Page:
The National Academies

The National Academies: What You Need To Know About Infectious Disease

What You Need To Know About Infectious Disease

Creutzfeldt-Jakob Disease

Creutzfeldt-Jakob disease (CJD) is a brain disorder caused by prionsproteins that induce abnormal folding of normal brain proteins. About 85 percent of CJD cases occur sporadically and have unknown origins. The remaining cases are either familial (caused by inherited gene mutations) or iatrogenic (caused by contaminated instruments used during medical treatments or by transplants from infected organ donors). Most CJD cases are seen in people over the age of 50. Like most prion diseases, degeneration occurs rapidly after the onset of the disease and death usually occurs within 1 year. A variant of CJD (vCJD) affects people at a younger age, with the median age of death being 28 years. The most likely cause of vCJD is exposure, probably through contaminated food, to bovine spongiform encephalopathy—a disease of cattle commonly called “mad cow disease.” 
 
Symptoms
CJD patients undergo rapid personality changes and dementia. Neurological signs, such as unsteadiness and involuntary movement, appear early on. Symptoms vary slightly in vCJD, which is characterized by depression and occasional psychosis. Neurological symptoms do not develop until later in the disease progression. Both variations of the disease are accompanied by symptoms such as blurred vision, muscle stiffness, sleepiness, speech impairment, confusion, and lack of coordination.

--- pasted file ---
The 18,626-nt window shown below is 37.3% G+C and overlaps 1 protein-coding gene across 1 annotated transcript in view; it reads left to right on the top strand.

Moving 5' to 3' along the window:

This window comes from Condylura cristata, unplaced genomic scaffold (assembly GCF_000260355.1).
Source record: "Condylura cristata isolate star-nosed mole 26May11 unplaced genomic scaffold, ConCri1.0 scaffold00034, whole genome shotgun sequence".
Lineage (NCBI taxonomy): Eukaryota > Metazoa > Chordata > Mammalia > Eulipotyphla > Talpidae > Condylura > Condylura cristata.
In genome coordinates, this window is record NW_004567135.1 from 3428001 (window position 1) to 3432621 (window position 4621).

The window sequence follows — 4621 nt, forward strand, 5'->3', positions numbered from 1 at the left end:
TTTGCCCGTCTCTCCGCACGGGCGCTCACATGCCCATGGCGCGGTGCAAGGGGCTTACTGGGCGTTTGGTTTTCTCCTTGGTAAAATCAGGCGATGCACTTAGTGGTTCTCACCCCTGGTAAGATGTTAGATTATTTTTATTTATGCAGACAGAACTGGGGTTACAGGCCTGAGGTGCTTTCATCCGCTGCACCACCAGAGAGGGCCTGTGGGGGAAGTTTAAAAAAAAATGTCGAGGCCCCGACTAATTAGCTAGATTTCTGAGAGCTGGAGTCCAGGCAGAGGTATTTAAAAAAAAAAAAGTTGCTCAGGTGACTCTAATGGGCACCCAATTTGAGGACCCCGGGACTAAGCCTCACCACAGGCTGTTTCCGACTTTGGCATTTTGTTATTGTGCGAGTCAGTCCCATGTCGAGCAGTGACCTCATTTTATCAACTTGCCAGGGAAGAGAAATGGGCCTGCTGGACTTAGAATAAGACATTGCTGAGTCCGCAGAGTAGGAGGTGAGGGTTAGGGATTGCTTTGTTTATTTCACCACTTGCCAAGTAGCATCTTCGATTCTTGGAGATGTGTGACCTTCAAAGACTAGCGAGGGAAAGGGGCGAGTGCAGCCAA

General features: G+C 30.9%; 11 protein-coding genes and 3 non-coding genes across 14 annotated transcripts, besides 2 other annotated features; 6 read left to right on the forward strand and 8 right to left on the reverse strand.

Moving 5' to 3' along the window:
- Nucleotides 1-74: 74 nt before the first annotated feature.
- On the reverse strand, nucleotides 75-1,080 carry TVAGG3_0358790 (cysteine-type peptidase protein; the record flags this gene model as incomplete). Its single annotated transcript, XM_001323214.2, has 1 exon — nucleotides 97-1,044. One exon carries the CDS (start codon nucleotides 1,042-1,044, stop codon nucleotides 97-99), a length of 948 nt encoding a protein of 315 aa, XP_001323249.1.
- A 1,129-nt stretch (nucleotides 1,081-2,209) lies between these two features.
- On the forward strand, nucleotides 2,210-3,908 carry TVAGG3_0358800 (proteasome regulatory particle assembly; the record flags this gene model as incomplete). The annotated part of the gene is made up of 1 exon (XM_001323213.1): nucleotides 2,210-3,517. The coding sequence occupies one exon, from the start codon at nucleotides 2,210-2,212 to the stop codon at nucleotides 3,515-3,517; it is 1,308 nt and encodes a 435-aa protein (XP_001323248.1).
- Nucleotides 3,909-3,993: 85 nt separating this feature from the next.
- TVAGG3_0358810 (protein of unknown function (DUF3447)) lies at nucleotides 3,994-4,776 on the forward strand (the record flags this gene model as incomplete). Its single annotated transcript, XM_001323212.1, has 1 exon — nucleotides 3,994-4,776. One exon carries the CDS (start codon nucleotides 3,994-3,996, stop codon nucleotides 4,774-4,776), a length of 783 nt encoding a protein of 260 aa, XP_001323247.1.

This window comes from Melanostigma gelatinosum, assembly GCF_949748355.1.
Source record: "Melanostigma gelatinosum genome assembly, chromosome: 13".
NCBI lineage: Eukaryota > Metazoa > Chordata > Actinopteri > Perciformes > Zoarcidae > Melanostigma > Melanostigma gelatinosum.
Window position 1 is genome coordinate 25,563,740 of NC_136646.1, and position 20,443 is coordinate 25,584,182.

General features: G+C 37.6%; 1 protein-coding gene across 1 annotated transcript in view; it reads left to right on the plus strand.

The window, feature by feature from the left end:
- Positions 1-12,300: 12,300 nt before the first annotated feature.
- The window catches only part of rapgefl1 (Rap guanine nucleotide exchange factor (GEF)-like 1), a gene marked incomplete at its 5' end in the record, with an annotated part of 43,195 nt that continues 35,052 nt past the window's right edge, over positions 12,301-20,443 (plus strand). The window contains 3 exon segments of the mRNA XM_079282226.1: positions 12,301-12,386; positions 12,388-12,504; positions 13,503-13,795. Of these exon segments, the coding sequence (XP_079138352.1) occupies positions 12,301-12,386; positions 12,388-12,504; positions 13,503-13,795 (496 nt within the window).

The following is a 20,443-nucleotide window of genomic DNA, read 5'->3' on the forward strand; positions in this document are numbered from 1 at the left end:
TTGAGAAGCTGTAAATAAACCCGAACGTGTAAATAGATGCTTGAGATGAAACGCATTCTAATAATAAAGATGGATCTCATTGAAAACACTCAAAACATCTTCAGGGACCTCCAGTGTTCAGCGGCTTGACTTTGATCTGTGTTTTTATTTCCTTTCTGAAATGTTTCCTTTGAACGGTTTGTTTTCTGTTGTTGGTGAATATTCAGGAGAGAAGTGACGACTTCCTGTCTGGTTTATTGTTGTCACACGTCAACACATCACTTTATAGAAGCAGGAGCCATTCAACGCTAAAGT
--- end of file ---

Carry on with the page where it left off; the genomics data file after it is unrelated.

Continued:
Treatment
Currently there is no cure for CJD. Certain medications, such as interleukins, can slow the disease’s progression. As with other cases of dementia, counseling and behavior modification may help patients control dangerous or inappropriate behaviors.
 
Prevention
There is no known way to prevent sporadic or familial CJD. Hospitals have specific procedures and regulations regarding transfusions and equipment usage in order to prevent iatrogenic CJD. Strict regulations on food supply, including regulation of animal feed and good surveillance systems for tracking cattle health, can prevent the spread of vCJD.
 

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What do you know about infectious disease?

Public health officials can identify the outbreak of disease by monitoring certain patterns of behavior through syndromic surveillance. Which of the following is one of the signs used to identify a disease outbreak using this system?

  • Sorry, that’s incorrect.

    In syndromic surveillance, all of the above are used in addition to other patterns that suggest an outbreak. Despite the emergence of this innovative surveillance method, most surveillance still depends on tracking reported infections. 

  • Sorry, that’s incorrect.

    In syndromic surveillance, all of the above are used in addition to other patterns that suggest an outbreak. Despite the emergence of this innovative surveillance method, most surveillance still depends on tracking reported infections. 

  • Sorry, that’s incorrect.

    In syndromic surveillance, all of the above are used in addition to other patterns that suggest an outbreak. Despite the emergence of this innovative surveillance method, most surveillance still depends on tracking reported infections. 

  • Correct!

    In syndromic surveillance, all of the above are used in addition to other patterns that suggest an outbreak. Despite the emergence of this innovative surveillance method, most surveillance still depends on tracking reported infections. 

Infectious Disease Defined

Zoonoses

Any disease that can be transmitted from vertebrate animals to humans.

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